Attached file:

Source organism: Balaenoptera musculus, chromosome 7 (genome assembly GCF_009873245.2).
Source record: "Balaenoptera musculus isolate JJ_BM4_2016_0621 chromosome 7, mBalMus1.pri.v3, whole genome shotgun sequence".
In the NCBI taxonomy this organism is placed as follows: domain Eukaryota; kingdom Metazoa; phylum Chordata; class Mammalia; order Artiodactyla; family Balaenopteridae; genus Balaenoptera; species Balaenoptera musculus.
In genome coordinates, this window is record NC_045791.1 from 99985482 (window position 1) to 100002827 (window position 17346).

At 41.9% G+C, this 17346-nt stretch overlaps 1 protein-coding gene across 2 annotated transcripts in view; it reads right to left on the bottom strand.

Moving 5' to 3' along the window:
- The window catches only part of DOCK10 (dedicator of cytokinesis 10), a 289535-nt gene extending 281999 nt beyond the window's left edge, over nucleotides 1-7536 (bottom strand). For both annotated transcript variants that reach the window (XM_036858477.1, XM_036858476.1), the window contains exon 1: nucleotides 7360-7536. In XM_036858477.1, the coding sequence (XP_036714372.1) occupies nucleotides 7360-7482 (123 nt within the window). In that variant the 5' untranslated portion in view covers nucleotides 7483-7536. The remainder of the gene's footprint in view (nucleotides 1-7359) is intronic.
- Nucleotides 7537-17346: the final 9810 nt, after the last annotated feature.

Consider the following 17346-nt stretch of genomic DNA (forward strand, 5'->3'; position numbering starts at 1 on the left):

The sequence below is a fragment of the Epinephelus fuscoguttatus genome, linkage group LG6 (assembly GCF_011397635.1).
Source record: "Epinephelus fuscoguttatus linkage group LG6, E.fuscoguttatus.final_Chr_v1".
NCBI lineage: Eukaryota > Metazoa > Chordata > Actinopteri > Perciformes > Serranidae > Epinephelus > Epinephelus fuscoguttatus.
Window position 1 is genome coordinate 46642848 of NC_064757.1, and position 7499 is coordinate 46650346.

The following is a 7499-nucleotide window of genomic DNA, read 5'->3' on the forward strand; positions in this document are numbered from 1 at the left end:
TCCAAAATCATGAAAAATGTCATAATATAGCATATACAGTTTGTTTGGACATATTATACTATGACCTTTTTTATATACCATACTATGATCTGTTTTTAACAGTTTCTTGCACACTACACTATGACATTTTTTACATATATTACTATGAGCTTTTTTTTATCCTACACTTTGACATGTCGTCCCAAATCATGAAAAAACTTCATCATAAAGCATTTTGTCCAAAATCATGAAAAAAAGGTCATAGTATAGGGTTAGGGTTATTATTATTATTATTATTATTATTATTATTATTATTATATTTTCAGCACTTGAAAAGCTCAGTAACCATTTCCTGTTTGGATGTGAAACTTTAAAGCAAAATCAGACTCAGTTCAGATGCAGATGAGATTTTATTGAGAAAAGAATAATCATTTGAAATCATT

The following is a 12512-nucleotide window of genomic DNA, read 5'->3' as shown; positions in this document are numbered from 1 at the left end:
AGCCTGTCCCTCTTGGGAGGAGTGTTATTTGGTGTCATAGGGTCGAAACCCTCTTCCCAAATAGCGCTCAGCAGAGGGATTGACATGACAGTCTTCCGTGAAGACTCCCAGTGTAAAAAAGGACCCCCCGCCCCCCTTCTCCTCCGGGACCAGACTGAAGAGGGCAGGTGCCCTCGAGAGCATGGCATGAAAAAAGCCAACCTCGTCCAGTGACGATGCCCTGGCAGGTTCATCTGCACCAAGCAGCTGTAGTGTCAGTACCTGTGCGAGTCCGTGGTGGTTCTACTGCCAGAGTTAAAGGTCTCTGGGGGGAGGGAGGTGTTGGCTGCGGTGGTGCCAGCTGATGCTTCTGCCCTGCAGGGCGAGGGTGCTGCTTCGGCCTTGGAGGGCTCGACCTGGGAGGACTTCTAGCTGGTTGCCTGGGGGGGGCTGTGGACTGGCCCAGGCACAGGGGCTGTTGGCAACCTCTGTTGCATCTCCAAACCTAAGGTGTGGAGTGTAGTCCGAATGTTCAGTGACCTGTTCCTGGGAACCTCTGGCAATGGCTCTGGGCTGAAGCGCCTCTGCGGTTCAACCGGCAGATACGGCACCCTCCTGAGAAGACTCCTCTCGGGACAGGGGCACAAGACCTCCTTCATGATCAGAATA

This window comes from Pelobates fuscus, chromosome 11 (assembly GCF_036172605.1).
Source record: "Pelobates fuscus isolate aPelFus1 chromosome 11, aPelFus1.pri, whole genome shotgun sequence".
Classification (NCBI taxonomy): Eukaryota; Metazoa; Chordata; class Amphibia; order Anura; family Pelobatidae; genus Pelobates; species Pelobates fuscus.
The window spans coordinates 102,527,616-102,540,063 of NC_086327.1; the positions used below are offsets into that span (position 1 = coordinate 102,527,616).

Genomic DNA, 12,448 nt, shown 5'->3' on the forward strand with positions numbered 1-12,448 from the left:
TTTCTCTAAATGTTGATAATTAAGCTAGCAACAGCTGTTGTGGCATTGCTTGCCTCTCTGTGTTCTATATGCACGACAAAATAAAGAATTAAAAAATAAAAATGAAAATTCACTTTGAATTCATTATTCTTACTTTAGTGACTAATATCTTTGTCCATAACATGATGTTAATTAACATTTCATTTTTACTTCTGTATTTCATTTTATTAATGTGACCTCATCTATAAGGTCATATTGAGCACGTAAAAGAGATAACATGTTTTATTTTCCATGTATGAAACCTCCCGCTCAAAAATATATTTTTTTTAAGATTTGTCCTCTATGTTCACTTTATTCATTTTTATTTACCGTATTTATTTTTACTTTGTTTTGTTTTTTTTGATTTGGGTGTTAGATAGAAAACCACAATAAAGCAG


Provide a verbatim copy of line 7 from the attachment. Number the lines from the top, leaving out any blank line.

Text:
- The window catches only part of DOCK10 (dedicator of cytokinesis 10), a 289535-nt gene extending 281999 nt beyond the window's left edge, over nucleotides 1-7536 (bottom strand). For both annotated transcript variants that reach the window (XM_036858477.1, XM_036858476.1), the window contains exon 1: nucleotides 7360-7536. In XM_036858477.1, the coding sequence (XP_036714372.1) occupies nucleotides 7360-7482 (123 nt within the window). In that variant the 5' untranslated portion in view covers nucleotides 7483-7536. The remainder of the gene's footprint in view (nucleotides 1-7359) is intronic.